Text size

At Ben-Gurion Elementary School in Givatayim there are two separate classes for the first and second grades: a regular one and an "art and environment" class, for which parents pay about NIS 10,000 annually. The regular track has 32 pupils in a class with almost 30 hours of instruction a week, while the special track has 25 students in a class at 45 hours. To get into the special program, both the children and their parents are interviewed.

"No one will admit it but this is private education in a public framework," said a source in the Givatayim educational system who is familiar with the school.

The Education Ministry has approved the separate classes. According to a source at the ministry, "this is a flagrant example of well-off parents buying their children a better education."

The special track consists of the regular 30 hours a week of core studies such as reading, writing and math, while another 15 hours include more of these subjects as well as an "enrichment" program in art and the environment.

The students regularly visit the city's science center, attend seminars at Tel Aviv Museum, and enjoy a range of hands-on classes in dance, music and art. They also visit the Zoological Center Tel Aviv, better known as the Ramat Gan Safari.

The school day lasts from 8 A.M. to 3:45 P.M. with a lunch break; Fridays are shorter.

According to the Givatayim municipality, however, "there has never been a case where a student was not accepted to the class for financial reasons." The city also says the two classes have many joint activities.

A month and a half ago Haaretz revealed that Yad Giora Junior High School in Herzliya had three different types of classes: A regular one with 40 students in a class learning 35 hours a week; an "Atid" ("Future") class with the same number of students studying 41 to 43 hours a week, with some lessons conducted in small groups; and a "Scientific Leadership" class with 25 students at 45 hours a week.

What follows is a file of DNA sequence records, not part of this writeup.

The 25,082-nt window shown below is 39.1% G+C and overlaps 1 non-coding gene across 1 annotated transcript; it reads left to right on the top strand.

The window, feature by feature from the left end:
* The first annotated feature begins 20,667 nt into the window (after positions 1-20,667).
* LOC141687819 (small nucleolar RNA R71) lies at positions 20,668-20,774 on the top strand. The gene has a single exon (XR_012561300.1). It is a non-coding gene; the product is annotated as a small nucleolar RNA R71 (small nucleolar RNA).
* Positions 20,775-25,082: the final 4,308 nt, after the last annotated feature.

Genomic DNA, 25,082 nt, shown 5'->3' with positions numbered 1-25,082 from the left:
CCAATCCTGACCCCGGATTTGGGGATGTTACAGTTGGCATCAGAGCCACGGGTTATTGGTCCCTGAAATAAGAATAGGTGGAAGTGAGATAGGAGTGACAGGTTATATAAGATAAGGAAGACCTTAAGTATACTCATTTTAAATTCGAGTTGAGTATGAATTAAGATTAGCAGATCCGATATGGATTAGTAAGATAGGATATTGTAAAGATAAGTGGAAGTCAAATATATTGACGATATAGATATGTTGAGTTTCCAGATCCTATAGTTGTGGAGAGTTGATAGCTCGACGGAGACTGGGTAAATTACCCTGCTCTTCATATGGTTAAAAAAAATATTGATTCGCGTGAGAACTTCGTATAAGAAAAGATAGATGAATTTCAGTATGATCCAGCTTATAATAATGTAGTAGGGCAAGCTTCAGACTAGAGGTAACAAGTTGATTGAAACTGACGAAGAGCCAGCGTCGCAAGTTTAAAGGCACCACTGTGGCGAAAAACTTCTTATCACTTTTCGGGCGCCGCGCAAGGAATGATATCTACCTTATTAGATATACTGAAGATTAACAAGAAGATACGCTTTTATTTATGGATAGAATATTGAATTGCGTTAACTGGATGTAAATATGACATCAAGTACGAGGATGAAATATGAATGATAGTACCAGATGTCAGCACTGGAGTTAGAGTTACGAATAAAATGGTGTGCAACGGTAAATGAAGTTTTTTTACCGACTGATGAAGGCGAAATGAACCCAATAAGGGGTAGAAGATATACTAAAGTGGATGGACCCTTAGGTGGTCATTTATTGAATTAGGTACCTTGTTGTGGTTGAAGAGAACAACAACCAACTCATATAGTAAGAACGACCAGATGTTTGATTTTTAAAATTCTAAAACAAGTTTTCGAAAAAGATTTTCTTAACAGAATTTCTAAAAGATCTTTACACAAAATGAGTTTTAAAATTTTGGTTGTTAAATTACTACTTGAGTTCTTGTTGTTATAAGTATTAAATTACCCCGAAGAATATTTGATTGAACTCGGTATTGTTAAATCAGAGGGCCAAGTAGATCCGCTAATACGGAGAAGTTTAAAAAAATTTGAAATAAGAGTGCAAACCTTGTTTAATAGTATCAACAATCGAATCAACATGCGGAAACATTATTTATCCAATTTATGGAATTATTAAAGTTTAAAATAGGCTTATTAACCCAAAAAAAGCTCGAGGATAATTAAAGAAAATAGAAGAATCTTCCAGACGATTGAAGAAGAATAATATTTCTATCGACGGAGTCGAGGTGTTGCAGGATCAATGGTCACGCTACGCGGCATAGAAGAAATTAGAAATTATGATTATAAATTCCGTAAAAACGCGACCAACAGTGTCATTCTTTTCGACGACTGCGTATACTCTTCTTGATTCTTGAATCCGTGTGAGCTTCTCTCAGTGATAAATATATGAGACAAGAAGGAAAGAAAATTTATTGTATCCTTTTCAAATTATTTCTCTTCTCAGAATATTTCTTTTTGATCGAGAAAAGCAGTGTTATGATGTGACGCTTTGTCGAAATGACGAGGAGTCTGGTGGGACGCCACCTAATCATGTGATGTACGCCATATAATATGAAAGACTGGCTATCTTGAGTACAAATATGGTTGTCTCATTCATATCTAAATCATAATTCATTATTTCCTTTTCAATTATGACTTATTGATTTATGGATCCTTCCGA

Regular track, Atid track

Parents pay NIS 1,200 a year for the regular track and NIS 2,800 for the Atid track. The Scientific Leadership track costs NIS 6,000. Both the Herzliya and Givatayim programs have received Education Ministry approval, even though in the past the ministry officially opposed private schooling.

The difference between the two cities is that in Herzliya the separation into different tracks starts in the seventh grade, while in Givatayim it starts in the first grade.

An official in the Givatayim educational system agreed that the special classes are a problem - "a gray [market] education within the public framework," he said. "It is a problem, and any other definition is an attempt to hide that. The initiative was meant to provide an answer for Givatayim residents, many of whom chose to move to neighboring cities to find such frameworks."

Another official said the city and ministry believe that only "excellence" provided to some students will save the school.

Minister 'sees nothing wrong'

Education Ministry officials told Haaretz that Education Minister Gideon Sa'ar and his director general Shimshon Shoshani see nothing wrong with the situation at the Givatayim school.

The ministry said that it "does not object to opening special classes in the framework of the official education [system], on the condition that they meet the educational criteria set by the ministry.

According to the municipality, the new classes were also created due to demographic considerations. Over the years, the number of students at Ben-Gurion has fallen, and there were fears about its continued operation. The special framework helped the school increase its number of students and avoid closure."

The Givatayim municipality said that as part of the attempt to improve the city's educational system, and because of the rising demand from parents, the new track was established. At the same time, the entire school was upgraded, and all the classes learn about art and the environment.

In addition, the city said the ministry approved the change in cooperation with the parents association, and significant discounts were given in cases of need.